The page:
Welders in nuclear power plants, food industry plants, and their own workshops have long used a simple series of modifications to their stick welders in order to TIG weld. By adding a TIG torch, shielding gas with a flow meter, and a few other parts, welders can create clean, effective TIG welds on steel and stainless steel. What do you need to know in order to scratch start using a stick welder? Well, you won’t find everything you may want to know here since every welder has a slightly different set up, but we’ll give you some tips for getting started.
Defining Scratch Start TIG Welding
While you can start a TIG welder with a high frequency start or a lift TIG function, modifying a stick welder with a TIG torch is a different matter. Welders use the scratch start method for this type of TIG welding, which involves a very quick match strike motion to start the arc. While some flip the electrode around after striking it on the metal, many tend to grind the tungsten into a sharp point and then strike it.
The main challenge of course with scratch start TIG welding is keeping your electrode clean. While a quick strike on the metal is essential and not lifting it more than 1/8” once it starts will help, you also need to make sure your metal is completely clean. Grind and sand down any impurities before starting up your welder to ensure there are no contaminants. Keep your grinder handy as well if you get any contamination into your weld while you work.
When Do Welders Use Scratch Start TIG Welding
If you already have a DC stick welding machine or an AC/DC stick welding machine, you have the key component you need in order to scratch start TIG welding. There are plenty of reasons why you may want to use this method, from finding a TIG welding rig that’s cheaper than a costly TIG machine to adding a new skill. Scratch TIG welding is also extremely portable since you can take a basic stick welding machine anywhere and get to work. Many industries rely on this method for basic repairs since they tend to create clean, reliable welds.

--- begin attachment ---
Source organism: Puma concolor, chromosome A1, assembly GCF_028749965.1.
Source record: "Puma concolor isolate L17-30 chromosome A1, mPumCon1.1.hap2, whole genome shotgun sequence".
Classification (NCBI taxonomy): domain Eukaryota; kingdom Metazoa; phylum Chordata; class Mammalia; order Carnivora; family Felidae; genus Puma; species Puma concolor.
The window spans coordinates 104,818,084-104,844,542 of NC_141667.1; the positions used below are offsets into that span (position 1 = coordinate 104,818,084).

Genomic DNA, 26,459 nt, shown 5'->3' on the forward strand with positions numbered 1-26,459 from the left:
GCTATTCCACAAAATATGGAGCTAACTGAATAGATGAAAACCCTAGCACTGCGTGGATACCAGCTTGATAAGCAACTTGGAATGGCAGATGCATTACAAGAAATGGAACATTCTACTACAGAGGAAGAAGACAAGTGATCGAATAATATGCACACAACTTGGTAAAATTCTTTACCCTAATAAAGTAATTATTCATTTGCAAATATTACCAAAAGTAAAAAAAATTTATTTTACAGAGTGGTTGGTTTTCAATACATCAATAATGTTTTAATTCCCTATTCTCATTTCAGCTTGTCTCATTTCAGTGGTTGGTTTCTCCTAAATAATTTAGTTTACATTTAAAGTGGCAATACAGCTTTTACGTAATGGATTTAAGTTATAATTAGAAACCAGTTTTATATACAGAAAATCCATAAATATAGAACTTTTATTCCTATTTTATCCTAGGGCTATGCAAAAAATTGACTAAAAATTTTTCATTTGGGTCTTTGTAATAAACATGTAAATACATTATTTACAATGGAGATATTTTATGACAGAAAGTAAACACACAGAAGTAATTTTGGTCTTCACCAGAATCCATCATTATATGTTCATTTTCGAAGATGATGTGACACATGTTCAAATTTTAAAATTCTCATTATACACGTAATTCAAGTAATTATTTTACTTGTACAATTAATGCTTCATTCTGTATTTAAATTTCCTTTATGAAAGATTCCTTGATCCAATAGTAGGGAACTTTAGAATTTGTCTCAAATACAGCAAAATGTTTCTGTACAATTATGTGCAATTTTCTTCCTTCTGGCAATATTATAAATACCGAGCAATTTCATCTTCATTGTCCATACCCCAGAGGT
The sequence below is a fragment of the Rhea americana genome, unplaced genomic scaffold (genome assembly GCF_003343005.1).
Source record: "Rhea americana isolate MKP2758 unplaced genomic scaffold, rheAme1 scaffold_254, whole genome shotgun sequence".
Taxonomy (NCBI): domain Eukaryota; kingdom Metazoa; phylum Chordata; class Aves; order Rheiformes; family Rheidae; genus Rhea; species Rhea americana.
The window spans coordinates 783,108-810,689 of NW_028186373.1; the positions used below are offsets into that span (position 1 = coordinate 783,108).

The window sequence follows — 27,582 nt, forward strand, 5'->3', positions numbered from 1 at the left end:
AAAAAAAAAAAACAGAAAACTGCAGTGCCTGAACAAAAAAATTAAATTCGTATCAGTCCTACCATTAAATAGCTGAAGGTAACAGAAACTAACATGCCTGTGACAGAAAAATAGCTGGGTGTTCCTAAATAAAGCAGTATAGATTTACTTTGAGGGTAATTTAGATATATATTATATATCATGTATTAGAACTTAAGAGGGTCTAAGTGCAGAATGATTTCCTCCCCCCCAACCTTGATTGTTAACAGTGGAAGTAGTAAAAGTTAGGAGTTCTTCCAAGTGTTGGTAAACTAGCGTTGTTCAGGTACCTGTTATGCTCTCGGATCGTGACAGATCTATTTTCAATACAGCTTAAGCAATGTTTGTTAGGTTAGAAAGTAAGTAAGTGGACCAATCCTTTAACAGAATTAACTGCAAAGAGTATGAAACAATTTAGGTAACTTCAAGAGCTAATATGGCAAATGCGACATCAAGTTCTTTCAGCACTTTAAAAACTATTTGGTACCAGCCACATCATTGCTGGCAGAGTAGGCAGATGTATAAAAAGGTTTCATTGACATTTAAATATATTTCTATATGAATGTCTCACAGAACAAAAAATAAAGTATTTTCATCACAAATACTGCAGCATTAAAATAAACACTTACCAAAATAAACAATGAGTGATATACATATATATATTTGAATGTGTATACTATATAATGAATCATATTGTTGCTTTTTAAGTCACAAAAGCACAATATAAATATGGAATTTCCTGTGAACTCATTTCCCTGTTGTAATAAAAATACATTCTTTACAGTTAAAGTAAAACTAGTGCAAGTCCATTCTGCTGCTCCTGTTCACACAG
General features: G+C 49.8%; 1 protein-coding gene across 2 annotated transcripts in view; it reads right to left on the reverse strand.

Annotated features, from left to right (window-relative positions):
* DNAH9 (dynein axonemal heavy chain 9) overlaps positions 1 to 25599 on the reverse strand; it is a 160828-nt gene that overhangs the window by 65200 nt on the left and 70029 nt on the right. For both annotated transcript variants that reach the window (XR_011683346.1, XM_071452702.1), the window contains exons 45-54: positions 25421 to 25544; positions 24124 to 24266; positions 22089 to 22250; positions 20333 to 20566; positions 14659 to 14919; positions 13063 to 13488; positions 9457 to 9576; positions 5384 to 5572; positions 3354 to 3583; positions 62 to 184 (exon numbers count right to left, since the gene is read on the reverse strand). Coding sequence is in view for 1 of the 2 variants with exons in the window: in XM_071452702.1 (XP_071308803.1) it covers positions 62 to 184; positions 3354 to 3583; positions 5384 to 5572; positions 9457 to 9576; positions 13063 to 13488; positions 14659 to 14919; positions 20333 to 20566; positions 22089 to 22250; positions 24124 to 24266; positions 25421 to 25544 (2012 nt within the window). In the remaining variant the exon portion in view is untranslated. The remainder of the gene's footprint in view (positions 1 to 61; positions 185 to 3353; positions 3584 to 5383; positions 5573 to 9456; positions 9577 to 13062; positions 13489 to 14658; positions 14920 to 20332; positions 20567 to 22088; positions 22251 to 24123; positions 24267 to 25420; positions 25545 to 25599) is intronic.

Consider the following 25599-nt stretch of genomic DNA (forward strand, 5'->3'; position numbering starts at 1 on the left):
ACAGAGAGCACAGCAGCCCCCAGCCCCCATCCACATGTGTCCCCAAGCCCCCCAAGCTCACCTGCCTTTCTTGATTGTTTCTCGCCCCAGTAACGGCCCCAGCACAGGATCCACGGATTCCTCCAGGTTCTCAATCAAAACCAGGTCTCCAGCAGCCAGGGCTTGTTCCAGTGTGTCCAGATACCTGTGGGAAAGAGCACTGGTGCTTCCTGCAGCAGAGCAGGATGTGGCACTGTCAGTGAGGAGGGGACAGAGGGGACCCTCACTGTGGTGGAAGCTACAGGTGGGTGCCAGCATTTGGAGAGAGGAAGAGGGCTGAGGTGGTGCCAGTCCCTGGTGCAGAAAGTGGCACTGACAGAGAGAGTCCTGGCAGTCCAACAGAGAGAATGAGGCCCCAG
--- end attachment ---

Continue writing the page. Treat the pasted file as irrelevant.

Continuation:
What Do You Need for Scratch Start TIG Welding
If you’re interested in getting started with TIG welding with your stick welder, the most important components will be an air cooled TIG torch, preferably with a valve so you can regulate the shielding gas right on the torch itself. The size 17 is the most common type of torch, and you can even add a smaller head to the torch to make it more versatile, but the size 9 is also a good option for this set up.
Your argon shielding gas needs to be hooked up to the torch and a flow meter. Expect to run through a lot of argon gas. One of the worst mistakes you can make while TIG welding is to go light on the shielding gas. Make sure you completely protect the weld joint while you work.
Some welders have purchased or made simple foot pedals so that they can get more control over the process, but may be a step too far for some welders who prefer to keep things simple. However, if you want to protect your weld puddle from contamination, a foot pedal gives you a little more time with shielding gas rather than relying on your torch to regulate the argon flow.
An air-cooled torch should be all you need for this type of job, since a water-cooled torch can make your set up a little more complicated. Air-cooled should be able to handle the amount of heat your torch puts out while you weld.
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